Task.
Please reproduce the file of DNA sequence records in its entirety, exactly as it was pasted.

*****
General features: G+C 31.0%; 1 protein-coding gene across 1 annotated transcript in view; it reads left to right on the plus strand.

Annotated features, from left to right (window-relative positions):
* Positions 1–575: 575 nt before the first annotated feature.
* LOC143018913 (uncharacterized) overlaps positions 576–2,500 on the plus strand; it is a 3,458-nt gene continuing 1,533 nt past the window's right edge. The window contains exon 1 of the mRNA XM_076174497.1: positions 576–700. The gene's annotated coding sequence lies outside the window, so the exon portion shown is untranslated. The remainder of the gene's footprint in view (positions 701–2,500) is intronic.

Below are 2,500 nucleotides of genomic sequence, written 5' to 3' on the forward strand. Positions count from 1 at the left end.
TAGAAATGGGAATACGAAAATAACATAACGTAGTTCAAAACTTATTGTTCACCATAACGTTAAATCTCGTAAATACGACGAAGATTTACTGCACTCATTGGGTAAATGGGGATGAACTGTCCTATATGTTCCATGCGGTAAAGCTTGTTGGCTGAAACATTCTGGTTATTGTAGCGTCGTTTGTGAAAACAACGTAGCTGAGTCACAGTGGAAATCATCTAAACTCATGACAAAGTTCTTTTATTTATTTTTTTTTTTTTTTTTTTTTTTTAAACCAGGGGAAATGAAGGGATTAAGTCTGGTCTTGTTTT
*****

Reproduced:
General features: G+C 31.0%; 1 protein-coding gene across 1 annotated transcript in view; it reads left to right on the plus strand.

Annotated features, from left to right (window-relative positions):
* Positions 1–575: 575 nt before the first annotated feature.
* LOC143018913 (uncharacterized) overlaps positions 576–2,500 on the plus strand; it is a 3,458-nt gene continuing 1,533 nt past the window's right edge. The window contains exon 1 of the mRNA XM_076174497.1: positions 576–700. The gene's annotated coding sequence lies outside the window, so the exon portion shown is untranslated. The remainder of the gene's footprint in view (positions 701–2,500) is intronic.

Below are 2,500 nucleotides of genomic sequence, written 5' to 3' on the forward strand. Positions count from 1 at the left end.
TAGAAATGGGAATACGAAAATAACATAACGTAGTTCAAAACTTATTGTTCACCATAACGTTAAATCTCGTAAATACGACGAAGATTTACTGCACTCATTGGGTAAATGGGGATGAACTGTCCTATATGTTCCATGCGGTAAAGCTTGTTGGCTGAAACATTCTGGTTATTGTAGCGTCGTTTGTGAAAACAACGTAGCTGAGTCACAGTGGAAATCATCTAAACTCATGACAAAGTTCTTTTATTTATTTTTTTTTTTTTTTTTTTTTTTTAAACCAGGGGAAATGAAGGGATTAAGTCTGGTCTTGTTTT